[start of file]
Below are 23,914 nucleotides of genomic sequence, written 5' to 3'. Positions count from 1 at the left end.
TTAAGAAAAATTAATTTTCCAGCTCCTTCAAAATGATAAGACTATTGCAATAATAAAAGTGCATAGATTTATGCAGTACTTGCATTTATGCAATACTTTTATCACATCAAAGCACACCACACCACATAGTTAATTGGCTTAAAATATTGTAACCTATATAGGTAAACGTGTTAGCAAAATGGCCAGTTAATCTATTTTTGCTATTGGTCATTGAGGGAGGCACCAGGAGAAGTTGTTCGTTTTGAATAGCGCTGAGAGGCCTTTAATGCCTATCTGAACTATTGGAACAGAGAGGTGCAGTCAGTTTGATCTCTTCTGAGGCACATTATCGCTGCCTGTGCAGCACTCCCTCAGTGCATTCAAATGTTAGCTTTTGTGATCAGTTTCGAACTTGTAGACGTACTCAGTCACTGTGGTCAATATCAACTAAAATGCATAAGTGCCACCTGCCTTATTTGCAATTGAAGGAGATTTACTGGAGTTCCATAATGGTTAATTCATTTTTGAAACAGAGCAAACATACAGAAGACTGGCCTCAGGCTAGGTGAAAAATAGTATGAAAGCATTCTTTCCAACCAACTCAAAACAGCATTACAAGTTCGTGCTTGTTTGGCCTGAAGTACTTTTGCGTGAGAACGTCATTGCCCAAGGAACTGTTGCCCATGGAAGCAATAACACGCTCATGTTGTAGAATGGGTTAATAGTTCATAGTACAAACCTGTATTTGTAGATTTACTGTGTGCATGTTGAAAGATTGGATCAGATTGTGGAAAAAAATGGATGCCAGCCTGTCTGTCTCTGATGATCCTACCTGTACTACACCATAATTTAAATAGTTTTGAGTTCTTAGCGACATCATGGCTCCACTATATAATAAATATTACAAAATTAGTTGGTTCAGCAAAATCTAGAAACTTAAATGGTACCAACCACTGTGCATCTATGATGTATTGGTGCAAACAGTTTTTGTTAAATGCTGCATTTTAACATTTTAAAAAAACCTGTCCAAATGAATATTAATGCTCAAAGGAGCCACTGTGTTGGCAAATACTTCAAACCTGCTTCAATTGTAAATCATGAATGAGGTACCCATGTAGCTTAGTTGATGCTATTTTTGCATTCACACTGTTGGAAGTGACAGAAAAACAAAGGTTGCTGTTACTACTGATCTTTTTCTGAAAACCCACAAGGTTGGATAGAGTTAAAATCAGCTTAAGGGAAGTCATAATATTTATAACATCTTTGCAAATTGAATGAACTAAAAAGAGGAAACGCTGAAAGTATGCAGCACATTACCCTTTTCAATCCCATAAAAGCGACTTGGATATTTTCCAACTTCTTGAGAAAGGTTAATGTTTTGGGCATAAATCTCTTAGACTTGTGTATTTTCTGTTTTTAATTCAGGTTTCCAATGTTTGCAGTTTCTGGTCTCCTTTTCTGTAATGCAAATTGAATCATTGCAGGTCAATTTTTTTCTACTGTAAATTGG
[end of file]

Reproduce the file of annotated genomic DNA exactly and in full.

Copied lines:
Below are 23,914 nucleotides of genomic sequence, written 5' to 3'. Positions count from 1 at the left end.
TTAAGAAAAATTAATTTTCCAGCTCCTTCAAAATGATAAGACTATTGCAATAATAAAAGTGCATAGATTTATGCAGTACTTGCATTTATGCAATACTTTTATCACATCAAAGCACACCACACCACATAGTTAATTGGCTTAAAATATTGTAACCTATATAGGTAAACGTGTTAGCAAAATGGCCAGTTAATCTATTTTTGCTATTGGTCATTGAGGGAGGCACCAGGAGAAGTTGTTCGTTTTGAATAGCGCTGAGAGGCCTTTAATGCCTATCTGAACTATTGGAACAGAGAGGTGCAGTCAGTTTGATCTCTTCTGAGGCACATTATCGCTGCCTGTGCAGCACTCCCTCAGTGCATTCAAATGTTAGCTTTTGTGATCAGTTTCGAACTTGTAGACGTACTCAGTCACTGTGGTCAATATCAACTAAAATGCATAAGTGCCACCTGCCTTATTTGCAATTGAAGGAGATTTACTGGAGTTCCATAATGGTTAATTCATTTTTGAAACAGAGCAAACATACAGAAGACTGGCCTCAGGCTAGGTGAAAAATAGTATGAAAGCATTCTTTCCAACCAACTCAAAACAGCATTACAAGTTCGTGCTTGTTTGGCCTGAAGTACTTTTGCGTGAGAACGTCATTGCCCAAGGAACTGTTGCCCATGGAAGCAATAACACGCTCATGTTGTAGAATGGGTTAATAGTTCATAGTACAAACCTGTATTTGTAGATTTACTGTGTGCATGTTGAAAGATTGGATCAGATTGTGGAAAAAAATGGATGCCAGCCTGTCTGTCTCTGATGATCCTACCTGTACTACACCATAATTTAAATAGTTTTGAGTTCTTAGCGACATCATGGCTCCACTATATAATAAATATTACAAAATTAGTTGGTTCAGCAAAATCTAGAAACTTAAATGGTACCAACCACTGTGCATCTATGATGTATTGGTGCAAACAGTTTTTGTTAAATGCTGCATTTTAACATTTTAAAAAAACCTGTCCAAATGAATATTAATGCTCAAAGGAGCCACTGTGTTGGCAAATACTTCAAACCTGCTTCAATTGTAAATCATGAATGAGGTACCCATGTAGCTTAGTTGATGCTATTTTTGCATTCACACTGTTGGAAGTGACAGAAAAACAAAGGTTGCTGTTACTACTGATCTTTTTCTGAAAACCCACAAGGTTGGATAGAGTTAAAATCAGCTTAAGGGAAGTCATAATATTTATAACATCTTTGCAAATTGAATGAACTAAAAAGAGGAAACGCTGAAAGTATGCAGCACATTACCCTTTTCAATCCCATAAAAGCGACTTGGATATTTTCCAACTTCTTGAGAAAGGTTAATGTTTTGGGCATAAATCTCTTAGACTTGTGTATTTTCTGTTTTTAATTCAGGTTTCCAATGTTTGCAGTTTCTGGTCTCCTTTTCTGTAATGCAAATTGAATCATTGCAGGTCAATTTTTTTCTACTGTAAATTGG